failings to protect those in need of some support/assistance/protection from adult safeguarding.
Braye et al. (2017) also identified that practitioners often failed to employ “concerned curiosity”
when determining service user autonomy in self-neglect practice. A lack of curiosity has also been
recognised for some time in SCRs when a child dies or is seriously harmed (Brandon et al., 2012).
The reviews held following the high-profile deaths of Victoria Climbie, Peter Connelly and Daniel
Pelka have all called for greater scrutiny and professional curiosity amongst professionals from
statutory agencies. Yet there remains limited discussion of the skills needed to engage in
professional curiosity practice in core social work textbooks and practice literature. Further, most
lessons to be learned detailed in reports from SCRs and SARs highlight a lack of coordinated
systems of support for those needing protection, as well as poor inter-professional and
interagency collaboration by the agencies required to protect those in need of protection from
abuse and neglect. In their analysis of SARs (n¼27), Braye and Preston-Shoot (2017) identified
that a lack of shared approaches to practice was a factor in 23 of the 27 SARs analysed, and
issues with interagency communication and information sharing were factors in 23 of the 27
SARs. Stevens (2013) noted that: “in practice, differing professionals may not fully understand
each other’s roles and responsibilities and both thresholds and scope of adult abuse are still not
universally agreed”. Earlier, Perkins et al. (2007, p. 9) commented that “resource pressures,
insufficient information sharing and a lack of clarity about roles and responsibilities”hindered
multi-agency work in this area. Whilst understanding the importance of working in partnership
has deepened in recent years, evidence drawn from SARs frequently cites the need for greater
partnership and more coordinated working in order to safeguard adults with care and support
needs (Preston-Shoot, 2017).
This practice paper draws from a review of SARs and SCRs, which were accessed through the
SAR library, reviews of SARs and Google searches, and a thematic analysis of the SARs reviewed
that were relevant to the themes of this paper. The paper contributes to the body of knowledge in
this area of practice by focusing on the relevance of professional curiosity and partnership work in
safeguarding adults. It does so by drawing from the broad literature and observations from
practice, including lessons to be learnt from a number of published SCRs and SARs. The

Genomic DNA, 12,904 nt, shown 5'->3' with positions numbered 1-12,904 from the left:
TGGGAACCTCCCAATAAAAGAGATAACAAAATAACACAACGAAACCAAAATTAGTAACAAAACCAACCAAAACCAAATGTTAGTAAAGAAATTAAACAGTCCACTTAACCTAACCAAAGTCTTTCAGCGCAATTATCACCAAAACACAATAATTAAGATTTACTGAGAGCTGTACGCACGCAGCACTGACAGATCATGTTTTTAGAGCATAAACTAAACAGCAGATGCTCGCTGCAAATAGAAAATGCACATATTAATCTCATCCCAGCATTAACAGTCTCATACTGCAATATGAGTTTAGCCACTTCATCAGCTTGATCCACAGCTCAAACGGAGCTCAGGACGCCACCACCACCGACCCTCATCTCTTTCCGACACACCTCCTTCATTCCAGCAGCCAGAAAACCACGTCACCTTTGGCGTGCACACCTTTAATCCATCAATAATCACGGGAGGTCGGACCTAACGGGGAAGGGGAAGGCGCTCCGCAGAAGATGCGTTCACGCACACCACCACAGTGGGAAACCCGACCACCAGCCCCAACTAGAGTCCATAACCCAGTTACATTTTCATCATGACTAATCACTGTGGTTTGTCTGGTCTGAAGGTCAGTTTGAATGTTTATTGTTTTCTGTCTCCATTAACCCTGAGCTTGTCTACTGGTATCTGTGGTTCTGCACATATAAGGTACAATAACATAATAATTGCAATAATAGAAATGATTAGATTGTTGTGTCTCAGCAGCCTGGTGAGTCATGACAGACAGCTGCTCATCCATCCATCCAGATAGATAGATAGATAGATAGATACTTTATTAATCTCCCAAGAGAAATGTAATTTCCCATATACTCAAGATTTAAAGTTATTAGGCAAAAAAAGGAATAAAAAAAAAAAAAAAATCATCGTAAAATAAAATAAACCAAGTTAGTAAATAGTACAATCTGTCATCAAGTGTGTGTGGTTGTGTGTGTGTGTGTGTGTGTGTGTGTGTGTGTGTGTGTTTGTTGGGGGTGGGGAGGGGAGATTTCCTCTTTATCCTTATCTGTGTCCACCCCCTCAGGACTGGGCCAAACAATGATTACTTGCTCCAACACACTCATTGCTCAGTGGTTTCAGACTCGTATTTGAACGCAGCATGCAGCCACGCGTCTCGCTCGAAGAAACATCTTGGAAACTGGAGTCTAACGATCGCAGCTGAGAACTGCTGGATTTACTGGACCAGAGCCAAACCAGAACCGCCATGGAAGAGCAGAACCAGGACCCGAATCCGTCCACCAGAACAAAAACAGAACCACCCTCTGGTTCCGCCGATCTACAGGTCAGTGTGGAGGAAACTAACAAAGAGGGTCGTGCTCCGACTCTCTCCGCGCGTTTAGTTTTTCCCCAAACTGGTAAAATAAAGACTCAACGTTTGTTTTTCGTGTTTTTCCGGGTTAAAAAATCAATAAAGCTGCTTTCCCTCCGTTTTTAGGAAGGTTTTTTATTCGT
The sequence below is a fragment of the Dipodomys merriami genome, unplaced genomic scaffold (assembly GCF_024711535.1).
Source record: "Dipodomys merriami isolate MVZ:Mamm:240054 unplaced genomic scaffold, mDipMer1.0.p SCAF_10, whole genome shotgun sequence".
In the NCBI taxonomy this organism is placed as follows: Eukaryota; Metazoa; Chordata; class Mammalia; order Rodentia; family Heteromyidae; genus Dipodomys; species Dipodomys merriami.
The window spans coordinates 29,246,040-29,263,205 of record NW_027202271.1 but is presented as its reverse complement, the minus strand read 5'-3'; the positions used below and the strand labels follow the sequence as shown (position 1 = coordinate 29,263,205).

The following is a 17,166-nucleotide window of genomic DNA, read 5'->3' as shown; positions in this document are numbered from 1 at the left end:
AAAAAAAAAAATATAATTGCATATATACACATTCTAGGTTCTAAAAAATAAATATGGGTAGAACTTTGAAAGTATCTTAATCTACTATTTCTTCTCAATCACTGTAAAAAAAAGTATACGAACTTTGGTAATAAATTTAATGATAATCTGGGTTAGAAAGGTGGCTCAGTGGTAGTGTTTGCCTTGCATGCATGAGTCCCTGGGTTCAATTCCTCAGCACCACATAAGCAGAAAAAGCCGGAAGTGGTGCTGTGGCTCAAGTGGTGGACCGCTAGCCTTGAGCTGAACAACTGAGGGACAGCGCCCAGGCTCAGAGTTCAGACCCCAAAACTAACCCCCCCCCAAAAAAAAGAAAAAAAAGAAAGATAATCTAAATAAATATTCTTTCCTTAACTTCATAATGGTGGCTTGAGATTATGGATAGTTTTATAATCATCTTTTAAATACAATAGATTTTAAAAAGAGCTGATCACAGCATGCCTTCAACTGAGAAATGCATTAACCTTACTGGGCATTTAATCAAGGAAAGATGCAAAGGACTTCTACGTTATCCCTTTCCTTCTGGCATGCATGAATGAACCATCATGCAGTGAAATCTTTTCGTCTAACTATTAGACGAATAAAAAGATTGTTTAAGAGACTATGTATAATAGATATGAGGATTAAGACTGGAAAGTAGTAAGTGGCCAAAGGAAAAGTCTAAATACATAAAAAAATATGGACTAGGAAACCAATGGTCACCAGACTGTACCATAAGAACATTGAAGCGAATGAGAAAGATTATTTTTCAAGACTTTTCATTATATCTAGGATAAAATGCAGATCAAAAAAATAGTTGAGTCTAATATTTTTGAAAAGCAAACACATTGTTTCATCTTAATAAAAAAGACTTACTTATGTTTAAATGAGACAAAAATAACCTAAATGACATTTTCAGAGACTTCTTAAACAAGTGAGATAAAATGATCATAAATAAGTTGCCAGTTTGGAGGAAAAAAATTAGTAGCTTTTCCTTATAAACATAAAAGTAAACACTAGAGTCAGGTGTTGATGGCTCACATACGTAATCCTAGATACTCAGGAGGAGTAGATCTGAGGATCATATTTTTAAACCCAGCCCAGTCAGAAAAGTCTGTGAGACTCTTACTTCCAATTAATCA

discussion is contextualised in safeguarding adult practice, policies and law in England. However,
the practice issues discussed have more universal application. Practitioners outside of England
may wish to draw from the practice discussions and apply relevant content, taking into account
the context of their own local and national policies and law.
What is professional curiosity?
There is no clear definitionof professional curiosity,most writers identify a numberof characteristics
associated with the term. Burton and Revell (2018, p. 1512) note that the notion of professional
curiosity “appears to be assumed and lacking in clarity”. Writing in relation to young people,
Williams and Chisholm (2018, p. 203) suggest being professionally curious entails: “asking
questions that give and solicit information without being intrusive or making the [service user] feel
threatened. These should be open-ended and allow for additional probing”. Practice literature
suggests that professional curiosity relates to the capacity and communication skills needed to
explore and understand what is happeningwith an individual or family. It is aboutenquiring deeper
and using proactivequestioning and respectful challenge, understanding one’s own responsibility
and knowing when to act,rather than making assumptions or takingthings at face value (Brighton
and Hove Safeguarding Children’s Board, 2017; Norfolk Safeguarding Adults Board, 2018).
Policy and legal context
Engagement in practice that includes professional curiosity and partnership work is embedded in
safeguarding adult policies and the Care Act 2014, the main statutory framework which guides
safeguarding adult practice. It is expected within the British Association of Social Work
Professional Capabilities Framework (PCF, 6) (BASW, 2018, p. 26) that those entering social
work education and the profession will: “apply imagination, creatively and curiosity to practice”.
Drawing from Peterson and Seligman’s (2004) work, Sekerka et al. (2014, p 710) defined
curiosity as: “a capacity to want to explore possibilities […] choosing to seek out additional
VOL. 21 NO. 5 2019
THE JOURNAL OF ADULT PROTECTION